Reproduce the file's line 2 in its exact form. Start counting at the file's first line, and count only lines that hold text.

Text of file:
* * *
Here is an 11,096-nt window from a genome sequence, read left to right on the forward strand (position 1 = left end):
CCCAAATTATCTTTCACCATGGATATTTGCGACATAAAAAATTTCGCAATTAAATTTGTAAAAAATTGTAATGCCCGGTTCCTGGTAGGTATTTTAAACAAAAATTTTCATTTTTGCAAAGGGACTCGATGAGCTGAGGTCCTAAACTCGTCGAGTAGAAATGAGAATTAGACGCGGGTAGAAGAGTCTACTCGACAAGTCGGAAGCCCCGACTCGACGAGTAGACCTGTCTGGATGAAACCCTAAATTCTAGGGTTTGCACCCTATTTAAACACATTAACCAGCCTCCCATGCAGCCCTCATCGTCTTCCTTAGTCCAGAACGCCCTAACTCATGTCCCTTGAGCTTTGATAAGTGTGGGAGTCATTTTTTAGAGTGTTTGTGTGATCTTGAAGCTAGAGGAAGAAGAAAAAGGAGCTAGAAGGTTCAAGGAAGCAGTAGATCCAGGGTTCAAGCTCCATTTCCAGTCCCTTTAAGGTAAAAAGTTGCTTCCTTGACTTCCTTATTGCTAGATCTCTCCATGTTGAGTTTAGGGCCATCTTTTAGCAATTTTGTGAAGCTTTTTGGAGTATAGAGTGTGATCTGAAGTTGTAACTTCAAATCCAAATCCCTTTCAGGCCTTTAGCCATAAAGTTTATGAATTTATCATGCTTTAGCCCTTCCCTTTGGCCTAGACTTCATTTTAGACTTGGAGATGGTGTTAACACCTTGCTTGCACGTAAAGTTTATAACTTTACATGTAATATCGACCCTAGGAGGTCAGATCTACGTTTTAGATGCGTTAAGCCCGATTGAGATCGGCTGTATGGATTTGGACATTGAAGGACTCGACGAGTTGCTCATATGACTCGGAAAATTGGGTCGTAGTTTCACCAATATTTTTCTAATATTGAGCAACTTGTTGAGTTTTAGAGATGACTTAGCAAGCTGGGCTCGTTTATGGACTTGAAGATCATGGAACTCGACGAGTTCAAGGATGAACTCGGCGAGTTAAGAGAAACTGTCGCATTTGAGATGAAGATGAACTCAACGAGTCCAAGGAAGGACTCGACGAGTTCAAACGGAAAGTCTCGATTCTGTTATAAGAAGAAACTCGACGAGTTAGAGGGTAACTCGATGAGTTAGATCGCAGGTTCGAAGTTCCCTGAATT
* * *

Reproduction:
CCCAAATTATCTTTCACCATGGATATTTGCGACATAAAAAATTTCGCAATTAAATTTGTAAAAAATTGTAATGCCCGGTTCCTGGTAGGTATTTTAAACAAAAATTTTCATTTTTGCAAAGGGACTCGATGAGCTGAGGTCCTAAACTCGTCGAGTAGAAATGAGAATTAGACGCGGGTAGAAGAGTCTACTCGACAAGTCGGAAGCCCCGACTCGACGAGTAGACCTGTCTGGATGAAACCCTAAATTCTAGGGTTTGCACCCTATTTAAACACATTAACCAGCCTCCCATGCAGCCCTCATCGTCTTCCTTAGTCCAGAACGCCCTAACTCATGTCCCTTGAGCTTTGATAAGTGTGGGAGTCATTTTTTAGAGTGTTTGTGTGATCTTGAAGCTAGAGGAAGAAGAAAAAGGAGCTAGAAGGTTCAAGGAAGCAGTAGATCCAGGGTTCAAGCTCCATTTCCAGTCCCTTTAAGGTAAAAAGTTGCTTCCTTGACTTCCTTATTGCTAGATCTCTCCATGTTGAGTTTAGGGCCATCTTTTAGCAATTTTGTGAAGCTTTTTGGAGTATAGAGTGTGATCTGAAGTTGTAACTTCAAATCCAAATCCCTTTCAGGCCTTTAGCCATAAAGTTTATGAATTTATCATGCTTTAGCCCTTCCCTTTGGCCTAGACTTCATTTTAGACTTGGAGATGGTGTTAACACCTTGCTTGCACGTAAAGTTTATAACTTTACATGTAATATCGACCCTAGGAGGTCAGATCTACGTTTTAGATGCGTTAAGCCCGATTGAGATCGGCTGTATGGATTTGGACATTGAAGGACTCGACGAGTTGCTCATATGACTCGGAAAATTGGGTCGTAGTTTCACCAATATTTTTCTAATATTGAGCAACTTGTTGAGTTTTAGAGATGACTTAGCAAGCTGGGCTCGTTTATGGACTTGAAGATCATGGAACTCGACGAGTTCAAGGATGAACTCGGCGAGTTAAGAGAAACTGTCGCATTTGAGATGAAGATGAACTCAACGAGTCCAAGGAAGGACTCGACGAGTTCAAACGGAAAGTCTCGATTCTGTTATAAGAAGAAACTCGACGAGTTAGAGGGTAACTCGATGAGTTAGATCGCAGGTTCGAAGTTCCCTGAATT